Dominance Genetic Variation Contributes Little to the Missing Heritability for Human Complex Traits

Zhu, Zhihong, Bakshi, Andrew, Vinkhuyzen, Anna A. E., Hemani, Gibran, Lee, Sang Hong, Nolte, Ilja M., vanVliet-Ostaptchouk, Jana V., Snieder, Harold, Esko, Tonu, Milani, Lili, Magi, Reedik, Metspalu, Andres, Hill, William G., Weir, Bruce S., Goddard, Michael E., Visscher, Peter M. and Yang, Jian (2015) Dominance Genetic Variation Contributes Little to the Missing Heritability for Human Complex Traits. American Journal of Human Genetics, 96 3: 377-385. doi:10.1016/j.ajhg.2015.01.001


Author Zhu, Zhihong
Bakshi, Andrew
Vinkhuyzen, Anna A. E.
Hemani, Gibran
Lee, Sang Hong
Nolte, Ilja M.
vanVliet-Ostaptchouk, Jana V.
Snieder, Harold
Esko, Tonu
Milani, Lili
Magi, Reedik
Metspalu, Andres
Hill, William G.
Weir, Bruce S.
Goddard, Michael E.
Visscher, Peter M.
Yang, Jian
Title Dominance Genetic Variation Contributes Little to the Missing Heritability for Human Complex Traits
Journal name American Journal of Human Genetics   Check publisher's open access policy
ISSN 0002-9297
1537-6605
Publication date 2015-02-12
Year available 2015
Sub-type Article (original research)
DOI 10.1016/j.ajhg.2015.01.001
Open Access Status
Volume 96
Issue 3
Start page 377
End page 385
Total pages 9
Place of publication Cambridge, MA United States
Publisher Cell Press
Collection year 2016
Language eng
Formatted abstract
For human complex traits, non-additive genetic variation has been invoked to explain “missing heritability,” but its discovery is often neglected in genome-wide association studies. Here we propose a method of using SNP data to partition and estimate the proportion of phenotypic variance attributed to additive and dominance genetic variation at all SNPs (View the MathML source and View the MathML source) in unrelated individuals based on an orthogonal model where the estimate of View the MathML source is independent of that of View the MathML source. With this method, we analyzed 79 quantitative traits in 6,715 unrelated European Americans. The estimate of View the MathML source averaged across all the 79 quantitative traits was 0.03, approximately a fifth of that for additive variation (average View the MathML source = 0.15). There were a few traits that showed substantial estimates of View the MathML source, none of which were replicated in a larger sample of 11,965 individuals. We further performed genome-wide association analyses of the 79 quantitative traits and detected SNPs with genome-wide significant dominance effects only at the ABO locus for factor VIII and von Willebrand factor. All these results suggest that dominance variation at common SNPs explains only a small fraction of phenotypic variation for human complex traits and contributes little to the missing narrow-sense heritability problem.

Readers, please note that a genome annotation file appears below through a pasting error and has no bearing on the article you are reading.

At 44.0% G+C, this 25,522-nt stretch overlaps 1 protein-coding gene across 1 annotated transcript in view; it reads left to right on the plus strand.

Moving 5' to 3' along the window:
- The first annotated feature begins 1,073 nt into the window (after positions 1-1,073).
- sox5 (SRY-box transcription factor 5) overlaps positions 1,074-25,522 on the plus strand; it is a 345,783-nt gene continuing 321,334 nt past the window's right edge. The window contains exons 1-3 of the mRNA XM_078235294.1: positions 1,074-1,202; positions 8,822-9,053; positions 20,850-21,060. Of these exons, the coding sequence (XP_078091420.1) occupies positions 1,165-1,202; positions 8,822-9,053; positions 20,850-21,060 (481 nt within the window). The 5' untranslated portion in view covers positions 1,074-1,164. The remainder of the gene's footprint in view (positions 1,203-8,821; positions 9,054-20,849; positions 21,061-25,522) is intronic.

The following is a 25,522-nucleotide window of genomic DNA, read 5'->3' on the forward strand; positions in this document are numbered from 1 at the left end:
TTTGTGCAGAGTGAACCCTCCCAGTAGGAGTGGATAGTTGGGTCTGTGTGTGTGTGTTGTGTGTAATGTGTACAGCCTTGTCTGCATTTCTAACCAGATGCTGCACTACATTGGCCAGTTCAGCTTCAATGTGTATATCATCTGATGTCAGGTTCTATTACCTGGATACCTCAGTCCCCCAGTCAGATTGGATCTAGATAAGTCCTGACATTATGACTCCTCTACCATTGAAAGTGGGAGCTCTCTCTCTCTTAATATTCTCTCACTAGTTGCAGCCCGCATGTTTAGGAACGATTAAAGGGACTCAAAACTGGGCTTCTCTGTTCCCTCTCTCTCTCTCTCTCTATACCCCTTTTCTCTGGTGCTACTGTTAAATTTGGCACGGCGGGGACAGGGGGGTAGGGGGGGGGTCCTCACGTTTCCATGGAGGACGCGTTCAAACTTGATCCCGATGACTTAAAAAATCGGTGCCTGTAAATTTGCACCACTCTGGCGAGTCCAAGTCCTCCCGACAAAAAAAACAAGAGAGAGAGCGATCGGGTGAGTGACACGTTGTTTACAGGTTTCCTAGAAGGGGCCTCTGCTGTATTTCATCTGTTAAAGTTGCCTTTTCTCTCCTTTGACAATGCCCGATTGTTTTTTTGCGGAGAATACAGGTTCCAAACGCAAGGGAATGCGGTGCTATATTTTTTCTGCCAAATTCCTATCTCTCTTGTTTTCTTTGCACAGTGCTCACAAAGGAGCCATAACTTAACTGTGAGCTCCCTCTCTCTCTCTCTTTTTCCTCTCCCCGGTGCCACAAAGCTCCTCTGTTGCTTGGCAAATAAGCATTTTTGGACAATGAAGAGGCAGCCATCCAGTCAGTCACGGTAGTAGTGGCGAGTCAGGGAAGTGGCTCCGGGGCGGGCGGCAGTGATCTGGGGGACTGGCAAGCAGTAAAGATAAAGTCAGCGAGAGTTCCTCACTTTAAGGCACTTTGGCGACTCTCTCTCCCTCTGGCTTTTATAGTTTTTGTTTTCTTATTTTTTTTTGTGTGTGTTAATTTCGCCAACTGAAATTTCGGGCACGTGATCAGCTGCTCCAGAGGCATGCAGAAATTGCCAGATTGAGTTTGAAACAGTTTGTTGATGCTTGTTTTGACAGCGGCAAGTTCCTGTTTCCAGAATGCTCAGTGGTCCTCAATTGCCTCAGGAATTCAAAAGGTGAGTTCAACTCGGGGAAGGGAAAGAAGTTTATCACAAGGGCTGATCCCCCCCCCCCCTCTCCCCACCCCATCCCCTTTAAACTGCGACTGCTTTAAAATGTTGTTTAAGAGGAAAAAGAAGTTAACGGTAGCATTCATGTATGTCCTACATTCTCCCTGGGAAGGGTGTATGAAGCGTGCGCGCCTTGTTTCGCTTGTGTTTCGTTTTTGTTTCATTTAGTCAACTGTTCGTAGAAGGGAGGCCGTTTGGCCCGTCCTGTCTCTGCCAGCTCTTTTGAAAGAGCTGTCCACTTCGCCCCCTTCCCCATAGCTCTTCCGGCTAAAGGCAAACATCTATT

Q-Index Code C1
Q-Index Status Confirmed Code
Institutional Status UQ

Document type: Journal Article
Sub-type: Article (original research)
Collections: Queensland Brain Institute Publications
Official 2016 Collection
UQ Diamantina Institute Publications
 
Versions
Version Filter Type
Citation counts: TR Web of Science Citation Count  Cited 13 times in Thomson Reuters Web of Science Article | Citations
Scopus Citation Count Cited 17 times in Scopus Article | Citations
Google Scholar Search Google Scholar
Created: Tue, 03 Mar 2015, 02:09:07 EST by System User on behalf of Queensland Brain Institute